We finished our tour and I noticed nearly everyone, myself included, purchased a souvenir from the gift shop and left a donation. What an amazing place with very special people working here, most of whom are volunteers. They have 4 full time vets working here. For more information on this fabulous place, click here for their website.
Driving back home, I again chose the slower route, and drove into an abandoned farm. I couldn't get inside the house but took some shots outside.
I did manage to find a way into the basement and found this hat and old green beans. I'd love to know when they were bottled, and why was just one jar left there?
The old Purple Cow restaurant sits up on the side of the road outside Waynesboro. In 1964 the Simerson family ran a fast food restaurant and bought an entire cow statue knowing it would make an excellent marketing tool. Burgers were 15c back then. The family owned 50 acres there with a house behind the restaurant but sold the land later, He then moved the business to downtown in the late 60's. Other businesses operated from this little building but the cow's head has remained; even the lane next to it is called Purple Cow Road.
A cute little house with gingerbread shutters in Grottoes. I came back through Luray at the end of the afternoon, stopping only to photograph a couple of huge metal structures outside an artists' studio. As I clicked my shots I remembered I had some dinosaurs to visit in the very near future. But that's for a later blog!

Thursday, March 19, 2015

A Brewery and a Bridge

The following morning we were all up early to wish Anhtuan luck then left him with Nimrod to go over the flight and paperwork. We drove to Allentown to look at Neuweiler Brewery, built between 1911 and 1913, which closed in 1968.It was added to the National Register of Historic Places in 1980. An extensive range of beers were produced here and after closure many of those recipes were purchased by Ortlieb's Brewery.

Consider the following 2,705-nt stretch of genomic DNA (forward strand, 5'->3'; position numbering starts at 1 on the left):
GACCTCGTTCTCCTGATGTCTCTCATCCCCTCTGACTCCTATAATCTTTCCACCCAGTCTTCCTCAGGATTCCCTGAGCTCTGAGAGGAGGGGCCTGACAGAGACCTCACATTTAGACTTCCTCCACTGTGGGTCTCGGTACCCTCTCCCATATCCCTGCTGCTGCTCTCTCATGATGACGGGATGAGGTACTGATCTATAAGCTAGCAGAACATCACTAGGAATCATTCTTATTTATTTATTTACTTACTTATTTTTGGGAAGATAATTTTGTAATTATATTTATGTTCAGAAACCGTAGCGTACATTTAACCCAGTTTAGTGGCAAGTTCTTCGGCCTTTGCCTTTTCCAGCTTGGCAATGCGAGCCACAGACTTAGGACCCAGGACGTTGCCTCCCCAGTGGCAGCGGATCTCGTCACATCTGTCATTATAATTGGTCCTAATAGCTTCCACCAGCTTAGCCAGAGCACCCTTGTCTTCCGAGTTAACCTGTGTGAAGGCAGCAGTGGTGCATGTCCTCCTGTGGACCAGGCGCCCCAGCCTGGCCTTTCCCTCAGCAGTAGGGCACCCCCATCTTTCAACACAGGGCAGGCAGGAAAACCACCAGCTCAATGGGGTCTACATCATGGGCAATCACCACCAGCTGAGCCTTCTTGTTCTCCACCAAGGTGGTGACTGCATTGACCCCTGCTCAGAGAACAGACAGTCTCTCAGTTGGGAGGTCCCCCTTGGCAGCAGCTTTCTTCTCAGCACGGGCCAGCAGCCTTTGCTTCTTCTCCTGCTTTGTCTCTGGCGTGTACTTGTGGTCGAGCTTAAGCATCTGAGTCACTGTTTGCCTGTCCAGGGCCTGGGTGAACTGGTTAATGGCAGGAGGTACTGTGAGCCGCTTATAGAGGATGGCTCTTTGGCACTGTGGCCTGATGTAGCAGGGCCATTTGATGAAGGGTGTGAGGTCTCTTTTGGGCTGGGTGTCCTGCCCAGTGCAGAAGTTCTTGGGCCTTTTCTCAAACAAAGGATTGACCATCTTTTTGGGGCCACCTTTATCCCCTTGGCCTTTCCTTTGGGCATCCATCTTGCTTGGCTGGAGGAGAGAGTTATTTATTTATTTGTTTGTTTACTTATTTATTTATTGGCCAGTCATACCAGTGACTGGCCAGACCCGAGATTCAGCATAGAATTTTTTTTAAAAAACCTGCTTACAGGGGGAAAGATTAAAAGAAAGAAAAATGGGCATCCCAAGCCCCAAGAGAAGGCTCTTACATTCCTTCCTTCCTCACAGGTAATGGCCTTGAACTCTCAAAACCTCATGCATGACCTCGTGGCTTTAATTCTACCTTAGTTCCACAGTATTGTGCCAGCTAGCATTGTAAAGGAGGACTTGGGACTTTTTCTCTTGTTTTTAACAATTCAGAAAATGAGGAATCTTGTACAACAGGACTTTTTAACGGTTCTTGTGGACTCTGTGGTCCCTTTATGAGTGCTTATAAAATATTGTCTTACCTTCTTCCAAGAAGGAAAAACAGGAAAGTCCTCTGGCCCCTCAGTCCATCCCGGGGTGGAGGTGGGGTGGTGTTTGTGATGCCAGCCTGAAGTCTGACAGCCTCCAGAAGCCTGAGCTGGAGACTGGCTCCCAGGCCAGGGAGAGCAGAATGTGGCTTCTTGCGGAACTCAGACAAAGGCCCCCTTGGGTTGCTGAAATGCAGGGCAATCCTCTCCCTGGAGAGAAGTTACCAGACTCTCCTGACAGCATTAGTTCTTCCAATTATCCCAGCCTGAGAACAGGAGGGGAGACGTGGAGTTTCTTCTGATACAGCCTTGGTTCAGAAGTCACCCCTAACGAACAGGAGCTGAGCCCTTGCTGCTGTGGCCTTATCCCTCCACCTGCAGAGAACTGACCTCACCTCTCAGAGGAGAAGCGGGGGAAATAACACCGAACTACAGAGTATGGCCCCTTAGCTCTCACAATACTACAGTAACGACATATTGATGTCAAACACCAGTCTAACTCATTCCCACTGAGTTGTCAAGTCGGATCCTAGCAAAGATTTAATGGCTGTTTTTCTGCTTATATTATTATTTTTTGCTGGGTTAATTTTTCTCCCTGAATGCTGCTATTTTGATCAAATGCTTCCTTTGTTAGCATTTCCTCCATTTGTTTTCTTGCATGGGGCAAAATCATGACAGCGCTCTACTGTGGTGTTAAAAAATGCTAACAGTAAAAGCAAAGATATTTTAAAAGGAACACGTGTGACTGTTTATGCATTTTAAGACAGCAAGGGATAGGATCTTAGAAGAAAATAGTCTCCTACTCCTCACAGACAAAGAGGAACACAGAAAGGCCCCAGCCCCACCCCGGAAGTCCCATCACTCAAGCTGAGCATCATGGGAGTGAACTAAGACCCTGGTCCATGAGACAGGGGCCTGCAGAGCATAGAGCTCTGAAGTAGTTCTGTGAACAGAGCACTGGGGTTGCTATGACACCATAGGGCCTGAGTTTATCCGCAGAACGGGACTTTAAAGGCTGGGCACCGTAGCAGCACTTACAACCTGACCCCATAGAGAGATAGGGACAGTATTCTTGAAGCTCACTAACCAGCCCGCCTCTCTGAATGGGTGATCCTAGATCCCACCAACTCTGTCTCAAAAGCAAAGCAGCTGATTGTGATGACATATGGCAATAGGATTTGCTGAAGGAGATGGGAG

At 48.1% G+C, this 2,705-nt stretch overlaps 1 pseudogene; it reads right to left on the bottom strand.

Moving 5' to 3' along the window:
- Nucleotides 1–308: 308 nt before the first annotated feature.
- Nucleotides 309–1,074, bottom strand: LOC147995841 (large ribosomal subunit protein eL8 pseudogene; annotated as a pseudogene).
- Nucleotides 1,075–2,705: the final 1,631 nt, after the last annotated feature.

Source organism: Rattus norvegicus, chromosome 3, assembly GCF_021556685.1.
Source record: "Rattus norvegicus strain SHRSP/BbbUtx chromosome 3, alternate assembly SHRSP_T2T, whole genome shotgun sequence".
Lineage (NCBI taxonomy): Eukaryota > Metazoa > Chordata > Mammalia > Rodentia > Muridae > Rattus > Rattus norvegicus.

I loved the arched windows, blocked out by some cute art work on wooden boards.
The place is pretty much a shell from what we could see and well fenced, keeping nosy people like me out.
There's rumors that it could once again be made into a brewery since a New York brewing company purchased the place last year, The plans are for it to be converted into the new Ruckus headquarters with a brewpub and center for tours, and there may even be a beer named after the building.  Mary and I tried entering around the back but were soon told to leave by residents next door.
We all hopped back into the car as the cold was biting with an unforgiving wind whipping around us. We came across a city oddity while driving along a narrow back street. An adjacent row of houses was squashed up tight against the buttresses of a huge concrete bridge that spans the Lehigh river. There was barely a foot between the two and we had to get out of the car and investigate it further. We walked up and down snapping photos and an argument ensued as to which came first, the bridge or the houses. Later, back at the hotel, we started researching and after about 20 minutes had our answer. The bridge, built to allow about 22,000 cross the river daily, was built in 1929. The row houses were built earlier in 1900, and we discovered they are 2 bedroom, 1 bathroom homes worth about $43,000.